Truth in Advertising
A Puppet's Ramblings - from Chip Martin, Mannequin American Marketer
I post every Tuesday, Wednesday and Friday
Truth in Advertising?
Can’t get a date
with any pretty singles after seven years of flashing your best and brightest
smile? Maybe it’s not your personality or your antique doll collection hanging
out on your bed. One man blames his string of dating strikeouts on Close-Up
toothpaste’s failure to attract women and is suing the product’s manufacturer
as a result.
Yes, this is a real
thing that is actually happening, according to various reports, including one
from AZCentral.com. The 26-year-old man filed the lawsuit against Unilever
Nigeria Limited, saying its ads for the toothpaste — which show women getting
all hot and bothered after a dude brushes his teeth — are deceptive and false.
Because he’s still single, despite using Close-up for seven years.
In his suit he
claims “no girl ever agreed to even go out for a tea or coffee with me, even
though I’m sure they could smell my breath. I always brush my teeth with so
much Close-Up gel to make sure the girls get turned on by my fresh breath as
they usually show on TV.”
As evidence in the
case, he’s submitting all of his tubes of toothpaste — the used, the half-used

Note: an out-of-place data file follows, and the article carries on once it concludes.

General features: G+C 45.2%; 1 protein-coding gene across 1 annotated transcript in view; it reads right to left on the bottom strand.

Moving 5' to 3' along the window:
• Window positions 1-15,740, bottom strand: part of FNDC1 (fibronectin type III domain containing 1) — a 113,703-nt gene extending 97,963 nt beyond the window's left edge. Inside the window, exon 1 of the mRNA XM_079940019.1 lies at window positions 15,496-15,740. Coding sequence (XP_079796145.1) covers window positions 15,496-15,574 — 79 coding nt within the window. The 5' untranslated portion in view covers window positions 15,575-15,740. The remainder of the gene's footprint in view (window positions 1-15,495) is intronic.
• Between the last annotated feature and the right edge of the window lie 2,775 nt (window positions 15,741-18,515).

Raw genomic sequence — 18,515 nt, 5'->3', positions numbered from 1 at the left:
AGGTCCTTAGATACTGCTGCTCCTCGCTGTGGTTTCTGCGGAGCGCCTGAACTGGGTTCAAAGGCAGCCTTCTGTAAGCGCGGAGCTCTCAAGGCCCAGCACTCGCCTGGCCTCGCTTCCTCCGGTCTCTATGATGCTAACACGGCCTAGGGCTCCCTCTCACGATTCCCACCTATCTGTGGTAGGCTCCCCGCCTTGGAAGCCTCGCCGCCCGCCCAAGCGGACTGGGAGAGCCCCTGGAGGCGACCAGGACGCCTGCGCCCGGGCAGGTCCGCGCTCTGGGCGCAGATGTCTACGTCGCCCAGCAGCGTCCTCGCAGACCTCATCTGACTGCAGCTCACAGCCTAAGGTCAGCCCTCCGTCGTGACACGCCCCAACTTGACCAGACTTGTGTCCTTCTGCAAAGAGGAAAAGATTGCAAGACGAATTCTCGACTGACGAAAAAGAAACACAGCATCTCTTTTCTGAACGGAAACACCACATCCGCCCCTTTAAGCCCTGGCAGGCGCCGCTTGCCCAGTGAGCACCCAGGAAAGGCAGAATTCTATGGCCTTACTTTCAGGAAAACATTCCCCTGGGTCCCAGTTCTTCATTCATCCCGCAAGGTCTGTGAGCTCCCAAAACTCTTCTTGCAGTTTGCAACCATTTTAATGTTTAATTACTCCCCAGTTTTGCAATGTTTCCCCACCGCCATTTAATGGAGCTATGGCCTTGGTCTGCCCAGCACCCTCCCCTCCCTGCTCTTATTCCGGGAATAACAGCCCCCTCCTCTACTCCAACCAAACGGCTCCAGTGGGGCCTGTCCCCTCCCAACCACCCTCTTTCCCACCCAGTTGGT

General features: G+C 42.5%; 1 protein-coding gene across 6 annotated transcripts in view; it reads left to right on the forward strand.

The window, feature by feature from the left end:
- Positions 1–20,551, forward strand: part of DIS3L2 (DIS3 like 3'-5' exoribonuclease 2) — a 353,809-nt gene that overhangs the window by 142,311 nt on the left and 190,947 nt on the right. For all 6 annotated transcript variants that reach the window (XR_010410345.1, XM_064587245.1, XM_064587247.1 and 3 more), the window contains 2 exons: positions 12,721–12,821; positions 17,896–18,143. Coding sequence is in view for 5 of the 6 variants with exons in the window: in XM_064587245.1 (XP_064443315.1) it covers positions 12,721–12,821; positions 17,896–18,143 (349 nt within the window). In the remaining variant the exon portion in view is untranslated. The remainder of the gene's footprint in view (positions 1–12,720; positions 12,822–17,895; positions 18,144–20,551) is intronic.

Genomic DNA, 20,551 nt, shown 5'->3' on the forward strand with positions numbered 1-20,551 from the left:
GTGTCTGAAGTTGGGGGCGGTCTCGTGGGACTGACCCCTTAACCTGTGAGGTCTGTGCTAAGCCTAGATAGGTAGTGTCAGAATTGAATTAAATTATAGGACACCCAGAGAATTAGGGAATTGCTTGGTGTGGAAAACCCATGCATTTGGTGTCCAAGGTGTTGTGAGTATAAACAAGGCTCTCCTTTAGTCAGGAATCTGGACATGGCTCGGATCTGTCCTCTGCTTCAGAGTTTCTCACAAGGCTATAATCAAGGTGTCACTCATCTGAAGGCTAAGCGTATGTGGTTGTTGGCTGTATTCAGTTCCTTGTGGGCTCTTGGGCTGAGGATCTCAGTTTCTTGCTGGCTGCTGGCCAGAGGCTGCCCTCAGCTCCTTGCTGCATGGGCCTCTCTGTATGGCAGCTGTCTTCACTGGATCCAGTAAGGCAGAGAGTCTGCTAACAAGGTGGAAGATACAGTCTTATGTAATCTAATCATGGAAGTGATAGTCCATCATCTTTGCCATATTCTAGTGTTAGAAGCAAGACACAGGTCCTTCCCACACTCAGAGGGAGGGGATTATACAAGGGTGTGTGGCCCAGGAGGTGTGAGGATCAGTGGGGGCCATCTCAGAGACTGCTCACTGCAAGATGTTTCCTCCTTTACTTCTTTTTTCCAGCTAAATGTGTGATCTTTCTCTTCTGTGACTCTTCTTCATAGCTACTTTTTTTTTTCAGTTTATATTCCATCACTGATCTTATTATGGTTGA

and those he has yet to use — as evidence.
The lonely life
he’s living due to lack of help from the toothpaste has left him feeling
“cheated” and in a state of “mental anguish.”
Nestlé’s Goes Beyond “Suggestive” in Super Bowl Teaser Ad
Click here to see Nestlé’s
Super Bowl ad teaser showing peanut butter and chocolate going to couple's
therapy in an effort to spice up their relationship. The teaser is pretty
suggestive, particularly when another couple, cheese and crackers, emerge from
the therapist's office excitedly fondling a giant, hard salami.
The actual Super
Bowl ad will be a different version but with the same couple's therapy theme, the AP reports. For more, see the campaign site
Auto Ad of the Year
This Honda ad won the top
prize at the 2014 One Show Automobile Advertising of the Year awards at the
North American International Auto Show in Detroit. The ad is quite clever and
artistic. It grabs and keeps your attention. The only thing that could make it
better would be the addition of a Mannequin American.
Fiat was the winner
in the print category, below. The “Don’t Text and Drive” ads say, “You Either
See the Letter or the Girl” and “You Either See the Letter or the Bus.” Good
Here’s my favorite car ad of the
year. It focuses on safety, and it boldly shows something you rarely see in car
commercials—the twisted wreckage of what's left of one of the automaker's
vehicles after a horrendous accident. The wrecked Subaru Outback here is not a
prop—it's a real car that really got totaled. But the driver survived, and
that's the point of the ad
Here’s a reason to
pay attention to sale prices. The Utilitech Water Leak Sensor was “$30” and now
is an incredible “29.97.”
year’s Ventriloquist Convention, our buddy Tom Crowl interviewed Dale on behalf
of Vent Haven Museum’s video archives. I wasn’t invited to the interview or, it
would have been more interesting and entertaining. But if you want to waste 3
minutes of your life that you can never get back, here is Part 1 of
the interview, and here is